How do you deal with inactive subscribers?

In the perfect email world, subscribers would open and click on every email you send. However, even your most devoted fans will skip some of your messages. That’s just email life.

In fact, despite all the best practices at your disposal, some – even many – subscribers will eventually go “inactive”. This means they stop opening or clicking on any of your messages. In a given year, marketers may lose up to 30% of their lists to normal attrition.

To help combat this, many marketers send “reactivation campaigns,” emails specifically designed to encourage inactive subscribers to start interacting with email again.  Reminders of what the subscriber is missing out on and attractive offers are great ways to entice folks to reengage. If the subscriber responds, great. If not, you might consider using an email change of address (ECOA) service.  ECOA can help you reconnect with inactive customers by finding their up-to-date email addresses.

Sounds like a winning approach!

Are your inactive subscribers… inactive?

One challenge is how to define “inactive”. Email marketers often talk of someone recording no opens or clicks in the last six months. Does that definition or duration make sense for your emails? After all, if you sell Christmas decorations, you won’t expect too many email opens and clicks from January to June.

It’s important not to overlook that inactive subscribers might be responding positively to your emails in a way that’s simply not recorded by your email marketing software or service. Perhaps they keep the information in mind for next time they’re out shopping. Maybe your email prompts them to visit your website directly using a bookmark. Maybe they simply read your email using software that blocks the tracking image that records an open.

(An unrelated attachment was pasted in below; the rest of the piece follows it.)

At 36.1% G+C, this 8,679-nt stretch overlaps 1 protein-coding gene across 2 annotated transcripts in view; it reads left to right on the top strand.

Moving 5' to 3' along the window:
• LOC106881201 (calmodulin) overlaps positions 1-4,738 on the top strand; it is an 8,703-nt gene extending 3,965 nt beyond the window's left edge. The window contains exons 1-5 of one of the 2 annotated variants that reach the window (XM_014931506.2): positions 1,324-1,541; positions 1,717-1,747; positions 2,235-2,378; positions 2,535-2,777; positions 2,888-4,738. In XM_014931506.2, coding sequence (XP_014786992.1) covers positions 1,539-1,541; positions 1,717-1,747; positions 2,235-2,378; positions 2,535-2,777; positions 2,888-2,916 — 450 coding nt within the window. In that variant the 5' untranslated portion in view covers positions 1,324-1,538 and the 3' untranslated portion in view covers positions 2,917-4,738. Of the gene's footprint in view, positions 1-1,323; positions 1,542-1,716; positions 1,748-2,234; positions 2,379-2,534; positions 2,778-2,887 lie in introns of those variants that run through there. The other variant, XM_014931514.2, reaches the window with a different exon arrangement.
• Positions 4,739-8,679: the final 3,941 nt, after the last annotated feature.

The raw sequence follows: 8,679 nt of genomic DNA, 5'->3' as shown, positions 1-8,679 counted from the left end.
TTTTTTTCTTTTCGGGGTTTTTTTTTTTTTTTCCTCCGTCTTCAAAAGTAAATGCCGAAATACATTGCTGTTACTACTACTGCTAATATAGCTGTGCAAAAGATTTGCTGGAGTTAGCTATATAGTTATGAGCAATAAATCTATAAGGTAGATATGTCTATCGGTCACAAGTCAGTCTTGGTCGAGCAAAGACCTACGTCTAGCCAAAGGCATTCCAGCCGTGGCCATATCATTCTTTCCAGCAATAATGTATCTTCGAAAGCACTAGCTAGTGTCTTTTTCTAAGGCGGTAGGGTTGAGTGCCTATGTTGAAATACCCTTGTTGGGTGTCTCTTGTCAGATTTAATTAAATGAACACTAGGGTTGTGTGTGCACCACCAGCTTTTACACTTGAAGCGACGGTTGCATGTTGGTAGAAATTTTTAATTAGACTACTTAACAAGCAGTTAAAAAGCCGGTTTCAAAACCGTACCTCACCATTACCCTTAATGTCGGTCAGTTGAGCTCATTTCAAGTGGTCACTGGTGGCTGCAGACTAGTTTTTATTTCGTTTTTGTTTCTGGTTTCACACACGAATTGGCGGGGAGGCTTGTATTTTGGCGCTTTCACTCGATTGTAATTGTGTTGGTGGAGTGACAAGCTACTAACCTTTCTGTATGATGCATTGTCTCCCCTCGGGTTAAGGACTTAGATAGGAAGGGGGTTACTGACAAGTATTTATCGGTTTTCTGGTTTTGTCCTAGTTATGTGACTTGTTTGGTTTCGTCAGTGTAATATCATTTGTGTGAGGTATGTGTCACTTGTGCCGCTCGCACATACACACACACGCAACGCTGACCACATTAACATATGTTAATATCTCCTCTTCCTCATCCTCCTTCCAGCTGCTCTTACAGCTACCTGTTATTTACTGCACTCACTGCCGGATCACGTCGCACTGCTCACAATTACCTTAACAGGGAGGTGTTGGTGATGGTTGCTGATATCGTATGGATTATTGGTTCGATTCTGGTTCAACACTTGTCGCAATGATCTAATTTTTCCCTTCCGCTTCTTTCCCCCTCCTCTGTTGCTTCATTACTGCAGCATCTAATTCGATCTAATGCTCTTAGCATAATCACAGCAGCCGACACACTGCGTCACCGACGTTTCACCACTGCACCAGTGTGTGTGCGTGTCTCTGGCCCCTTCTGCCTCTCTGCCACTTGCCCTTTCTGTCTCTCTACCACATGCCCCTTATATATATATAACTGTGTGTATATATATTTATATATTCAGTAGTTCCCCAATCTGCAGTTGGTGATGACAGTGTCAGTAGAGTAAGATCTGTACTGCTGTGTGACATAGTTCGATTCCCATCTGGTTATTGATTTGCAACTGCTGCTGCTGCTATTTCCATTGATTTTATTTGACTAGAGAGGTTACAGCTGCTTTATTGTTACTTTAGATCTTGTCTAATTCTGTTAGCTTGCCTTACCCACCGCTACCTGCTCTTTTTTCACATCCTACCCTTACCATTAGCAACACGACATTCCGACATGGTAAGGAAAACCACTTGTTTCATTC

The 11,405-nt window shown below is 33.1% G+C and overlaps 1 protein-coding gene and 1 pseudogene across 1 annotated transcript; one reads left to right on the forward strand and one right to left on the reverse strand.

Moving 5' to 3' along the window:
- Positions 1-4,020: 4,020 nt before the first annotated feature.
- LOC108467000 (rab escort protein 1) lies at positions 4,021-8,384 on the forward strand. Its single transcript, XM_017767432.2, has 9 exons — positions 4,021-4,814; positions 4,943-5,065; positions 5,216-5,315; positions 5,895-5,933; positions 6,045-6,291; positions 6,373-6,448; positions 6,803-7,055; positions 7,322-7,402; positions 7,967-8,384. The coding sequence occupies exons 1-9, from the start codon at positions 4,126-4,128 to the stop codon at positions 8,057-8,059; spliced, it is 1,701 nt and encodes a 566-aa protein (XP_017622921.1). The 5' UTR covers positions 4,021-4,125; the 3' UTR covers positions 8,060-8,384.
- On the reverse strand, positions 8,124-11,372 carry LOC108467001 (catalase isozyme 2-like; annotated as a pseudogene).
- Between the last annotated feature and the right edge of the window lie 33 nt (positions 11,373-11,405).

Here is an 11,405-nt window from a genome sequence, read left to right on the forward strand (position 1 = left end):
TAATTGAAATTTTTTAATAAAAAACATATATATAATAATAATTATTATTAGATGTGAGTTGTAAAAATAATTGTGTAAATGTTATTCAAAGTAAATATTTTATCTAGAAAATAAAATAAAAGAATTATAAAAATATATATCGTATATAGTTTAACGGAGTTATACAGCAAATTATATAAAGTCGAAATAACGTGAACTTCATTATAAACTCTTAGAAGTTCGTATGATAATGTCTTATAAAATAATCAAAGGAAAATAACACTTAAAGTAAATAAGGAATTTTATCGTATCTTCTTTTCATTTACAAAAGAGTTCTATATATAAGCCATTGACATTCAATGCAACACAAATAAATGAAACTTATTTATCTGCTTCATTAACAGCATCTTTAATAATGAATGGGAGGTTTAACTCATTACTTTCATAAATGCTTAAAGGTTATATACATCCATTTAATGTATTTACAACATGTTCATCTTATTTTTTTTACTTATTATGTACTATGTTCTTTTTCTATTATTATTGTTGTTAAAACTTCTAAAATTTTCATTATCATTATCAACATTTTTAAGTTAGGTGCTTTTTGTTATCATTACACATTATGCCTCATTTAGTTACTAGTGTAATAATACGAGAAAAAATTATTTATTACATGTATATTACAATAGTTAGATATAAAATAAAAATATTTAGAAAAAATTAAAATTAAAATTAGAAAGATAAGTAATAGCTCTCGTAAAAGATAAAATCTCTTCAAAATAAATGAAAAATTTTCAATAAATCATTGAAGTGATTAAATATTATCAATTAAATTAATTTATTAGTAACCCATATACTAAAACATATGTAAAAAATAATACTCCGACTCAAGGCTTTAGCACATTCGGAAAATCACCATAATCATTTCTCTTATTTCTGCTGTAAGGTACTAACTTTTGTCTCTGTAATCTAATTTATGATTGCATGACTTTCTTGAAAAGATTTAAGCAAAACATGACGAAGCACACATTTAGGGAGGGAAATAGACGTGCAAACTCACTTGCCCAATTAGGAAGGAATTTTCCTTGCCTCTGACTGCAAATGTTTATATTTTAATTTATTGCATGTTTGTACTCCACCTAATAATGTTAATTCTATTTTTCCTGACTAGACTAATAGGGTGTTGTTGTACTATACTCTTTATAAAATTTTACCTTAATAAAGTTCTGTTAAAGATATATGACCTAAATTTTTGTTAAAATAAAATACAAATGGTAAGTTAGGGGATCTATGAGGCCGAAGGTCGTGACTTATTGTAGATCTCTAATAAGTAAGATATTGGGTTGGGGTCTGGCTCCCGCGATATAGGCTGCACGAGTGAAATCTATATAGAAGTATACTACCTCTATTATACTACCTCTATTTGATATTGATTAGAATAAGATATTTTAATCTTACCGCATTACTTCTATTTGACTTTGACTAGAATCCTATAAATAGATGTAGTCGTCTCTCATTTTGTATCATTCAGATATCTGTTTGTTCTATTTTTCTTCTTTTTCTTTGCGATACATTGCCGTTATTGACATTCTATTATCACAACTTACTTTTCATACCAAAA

If you can, cross-reference your email data with website visitor stats or your customer database, to double-check your impressions.

Don’t always do the same thing with your reactivation emails

A common practice is to send inactive subscribers a reactivation email that looks and feels pretty similar to the ones before it; only the message it communicates is different.

Those inactive subscribers are probably tuning out anything that looks like another email from you. Consider trying something a little different to recapture their attention. A quirky subject line, a modified design or a change in send frequency might just do the trick.

(Speaking of something different: do you have a plan in place to stop people going inactive again?)

Give people a chance to confirm their interest

If your reactivation effort falls flat, send your inactives one or more emails inviting them to (re)confirm their interest in getting your emails. This will catch many of those you might remove from your list who actually want to stay subscribed. They might just be waiting for the right content or offer.

And, of course, don’t forget ECOA. With just one project, you could recapture deliverable emails for up to 15% of your list.

How have you approached the issue of inactive subscribers? Let us know in the comments!

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